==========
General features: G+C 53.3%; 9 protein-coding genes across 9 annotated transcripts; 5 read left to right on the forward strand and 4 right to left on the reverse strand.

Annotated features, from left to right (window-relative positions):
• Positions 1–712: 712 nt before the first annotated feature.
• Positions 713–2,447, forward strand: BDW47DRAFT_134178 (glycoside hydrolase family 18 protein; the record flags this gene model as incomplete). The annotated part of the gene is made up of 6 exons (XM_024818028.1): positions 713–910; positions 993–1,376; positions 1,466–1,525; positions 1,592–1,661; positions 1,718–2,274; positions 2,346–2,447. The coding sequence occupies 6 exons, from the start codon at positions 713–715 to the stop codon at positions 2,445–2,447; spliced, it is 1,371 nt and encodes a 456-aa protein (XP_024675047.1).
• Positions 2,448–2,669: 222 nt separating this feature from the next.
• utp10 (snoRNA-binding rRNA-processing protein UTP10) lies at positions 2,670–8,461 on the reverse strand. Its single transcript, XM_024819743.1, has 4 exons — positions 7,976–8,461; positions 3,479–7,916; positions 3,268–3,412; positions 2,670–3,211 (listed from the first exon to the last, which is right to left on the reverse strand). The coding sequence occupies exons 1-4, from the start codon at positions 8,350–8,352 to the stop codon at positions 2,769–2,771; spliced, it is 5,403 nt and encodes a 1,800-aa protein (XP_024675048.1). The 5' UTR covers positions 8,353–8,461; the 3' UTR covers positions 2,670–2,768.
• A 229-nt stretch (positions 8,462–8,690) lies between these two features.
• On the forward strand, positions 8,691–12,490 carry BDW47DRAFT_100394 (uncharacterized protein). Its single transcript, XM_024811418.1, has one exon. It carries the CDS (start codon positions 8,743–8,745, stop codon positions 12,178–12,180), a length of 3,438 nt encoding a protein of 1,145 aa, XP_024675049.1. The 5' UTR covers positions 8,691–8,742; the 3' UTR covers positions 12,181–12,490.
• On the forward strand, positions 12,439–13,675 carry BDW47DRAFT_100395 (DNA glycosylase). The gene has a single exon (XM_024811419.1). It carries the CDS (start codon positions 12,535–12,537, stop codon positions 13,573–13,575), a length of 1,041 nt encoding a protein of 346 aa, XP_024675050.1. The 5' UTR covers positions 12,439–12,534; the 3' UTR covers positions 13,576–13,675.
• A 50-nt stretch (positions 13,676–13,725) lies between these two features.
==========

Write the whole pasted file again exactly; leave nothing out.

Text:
General features: G+C 53.3%; 9 protein-coding genes across 9 annotated transcripts; 5 read left to right on the forward strand and 4 right to left on the reverse strand.

Annotated features, from left to right (window-relative positions):
• Positions 1–712: 712 nt before the first annotated feature.
• Positions 713–2,447, forward strand: BDW47DRAFT_134178 (glycoside hydrolase family 18 protein; the record flags this gene model as incomplete). The annotated part of the gene is made up of 6 exons (XM_024818028.1): positions 713–910; positions 993–1,376; positions 1,466–1,525; positions 1,592–1,661; positions 1,718–2,274; positions 2,346–2,447. The coding sequence occupies 6 exons, from the start codon at positions 713–715 to the stop codon at positions 2,445–2,447; spliced, it is 1,371 nt and encodes a 456-aa protein (XP_024675047.1).
• Positions 2,448–2,669: 222 nt separating this feature from the next.
• utp10 (snoRNA-binding rRNA-processing protein UTP10) lies at positions 2,670–8,461 on the reverse strand. Its single transcript, XM_024819743.1, has 4 exons — positions 7,976–8,461; positions 3,479–7,916; positions 3,268–3,412; positions 2,670–3,211 (listed from the first exon to the last, which is right to left on the reverse strand). The coding sequence occupies exons 1-4, from the start codon at positions 8,350–8,352 to the stop codon at positions 2,769–2,771; spliced, it is 5,403 nt and encodes a 1,800-aa protein (XP_024675048.1). The 5' UTR covers positions 8,353–8,461; the 3' UTR covers positions 2,670–2,768.
• A 229-nt stretch (positions 8,462–8,690) lies between these two features.
• On the forward strand, positions 8,691–12,490 carry BDW47DRAFT_100394 (uncharacterized protein). Its single transcript, XM_024811418.1, has one exon. It carries the CDS (start codon positions 8,743–8,745, stop codon positions 12,178–12,180), a length of 3,438 nt encoding a protein of 1,145 aa, XP_024675049.1. The 5' UTR covers positions 8,691–8,742; the 3' UTR covers positions 12,181–12,490.
• On the forward strand, positions 12,439–13,675 carry BDW47DRAFT_100395 (DNA glycosylase). The gene has a single exon (XM_024811419.1). It carries the CDS (start codon positions 12,535–12,537, stop codon positions 13,573–13,575), a length of 1,041 nt encoding a protein of 346 aa, XP_024675050.1. The 5' UTR covers positions 12,439–12,534; the 3' UTR covers positions 13,576–13,675.
• A 50-nt stretch (positions 13,676–13,725) lies between these two features.